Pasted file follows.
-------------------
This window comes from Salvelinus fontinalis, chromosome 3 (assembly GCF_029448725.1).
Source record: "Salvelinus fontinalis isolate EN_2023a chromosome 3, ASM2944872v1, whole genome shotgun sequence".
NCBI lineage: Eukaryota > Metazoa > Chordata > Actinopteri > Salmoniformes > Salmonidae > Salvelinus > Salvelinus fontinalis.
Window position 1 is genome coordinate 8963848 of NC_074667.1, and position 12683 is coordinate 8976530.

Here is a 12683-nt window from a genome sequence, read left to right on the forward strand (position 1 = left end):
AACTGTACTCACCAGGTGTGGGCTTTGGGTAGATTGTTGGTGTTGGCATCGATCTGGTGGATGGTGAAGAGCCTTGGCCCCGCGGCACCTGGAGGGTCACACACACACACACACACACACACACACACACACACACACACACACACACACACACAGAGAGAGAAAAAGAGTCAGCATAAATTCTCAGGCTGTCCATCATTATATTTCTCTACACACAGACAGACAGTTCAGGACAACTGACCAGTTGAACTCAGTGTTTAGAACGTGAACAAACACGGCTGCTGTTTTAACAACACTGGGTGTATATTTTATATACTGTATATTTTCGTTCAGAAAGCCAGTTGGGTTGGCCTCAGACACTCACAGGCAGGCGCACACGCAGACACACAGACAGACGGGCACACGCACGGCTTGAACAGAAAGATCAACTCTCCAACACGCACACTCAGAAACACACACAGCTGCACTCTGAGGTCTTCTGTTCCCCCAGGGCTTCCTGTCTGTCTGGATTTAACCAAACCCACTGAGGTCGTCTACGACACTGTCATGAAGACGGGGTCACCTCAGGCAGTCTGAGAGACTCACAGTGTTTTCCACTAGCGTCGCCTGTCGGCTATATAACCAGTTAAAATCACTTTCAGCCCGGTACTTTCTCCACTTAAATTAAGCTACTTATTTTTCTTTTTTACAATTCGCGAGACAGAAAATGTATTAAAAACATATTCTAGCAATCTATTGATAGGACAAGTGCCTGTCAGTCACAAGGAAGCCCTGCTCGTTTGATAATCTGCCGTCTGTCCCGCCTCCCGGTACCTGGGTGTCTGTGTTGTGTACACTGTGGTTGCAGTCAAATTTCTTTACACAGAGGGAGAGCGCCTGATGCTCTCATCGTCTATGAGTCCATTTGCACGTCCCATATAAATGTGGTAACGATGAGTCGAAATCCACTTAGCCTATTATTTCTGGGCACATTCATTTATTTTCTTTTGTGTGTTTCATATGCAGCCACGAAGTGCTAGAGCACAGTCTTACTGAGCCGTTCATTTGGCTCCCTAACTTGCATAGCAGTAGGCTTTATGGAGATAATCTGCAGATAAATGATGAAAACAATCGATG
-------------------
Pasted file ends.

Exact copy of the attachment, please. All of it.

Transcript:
This window comes from Salvelinus fontinalis, chromosome 3 (assembly GCF_029448725.1).
Source record: "Salvelinus fontinalis isolate EN_2023a chromosome 3, ASM2944872v1, whole genome shotgun sequence".
NCBI lineage: Eukaryota > Metazoa > Chordata > Actinopteri > Salmoniformes > Salmonidae > Salvelinus > Salvelinus fontinalis.
Window position 1 is genome coordinate 8963848 of NC_074667.1, and position 12683 is coordinate 8976530.

Here is a 12683-nt window from a genome sequence, read left to right on the forward strand (position 1 = left end):
AACTGTACTCACCAGGTGTGGGCTTTGGGTAGATTGTTGGTGTTGGCATCGATCTGGTGGATGGTGAAGAGCCTTGGCCCCGCGGCACCTGGAGGGTCACACACACACACACACACACACACACACACACACACACACACACACACACACACACAGAGAGAGAAAAAGAGTCAGCATAAATTCTCAGGCTGTCCATCATTATATTTCTCTACACACAGACAGACAGTTCAGGACAACTGACCAGTTGAACTCAGTGTTTAGAACGTGAACAAACACGGCTGCTGTTTTAACAACACTGGGTGTATATTTTATATACTGTATATTTTCGTTCAGAAAGCCAGTTGGGTTGGCCTCAGACACTCACAGGCAGGCGCACACGCAGACACACAGACAGACGGGCACACGCACGGCTTGAACAGAAAGATCAACTCTCCAACACGCACACTCAGAAACACACACAGCTGCACTCTGAGGTCTTCTGTTCCCCCAGGGCTTCCTGTCTGTCTGGATTTAACCAAACCCACTGAGGTCGTCTACGACACTGTCATGAAGACGGGGTCACCTCAGGCAGTCTGAGAGACTCACAGTGTTTTCCACTAGCGTCGCCTGTCGGCTATATAACCAGTTAAAATCACTTTCAGCCCGGTACTTTCTCCACTTAAATTAAGCTACTTATTTTTCTTTTTTACAATTCGCGAGACAGAAAATGTATTAAAAACATATTCTAGCAATCTATTGATAGGACAAGTGCCTGTCAGTCACAAGGAAGCCCTGCTCGTTTGATAATCTGCCGTCTGTCCCGCCTCCCGGTACCTGGGTGTCTGTGTTGTGTACACTGTGGTTGCAGTCAAATTTCTTTACACAGAGGGAGAGCGCCTGATGCTCTCATCGTCTATGAGTCCATTTGCACGTCCCATATAAATGTGGTAACGATGAGTCGAAATCCACTTAGCCTATTATTTCTGGGCACATTCATTTATTTTCTTTTGTGTGTTTCATATGCAGCCACGAAGTGCTAGAGCACAGTCTTACTGAGCCGTTCATTTGGCTCCCTAACTTGCATAGCAGTAGGCTTTATGGAGATAATCTGCAGATAAATGATGAAAACAATCGATG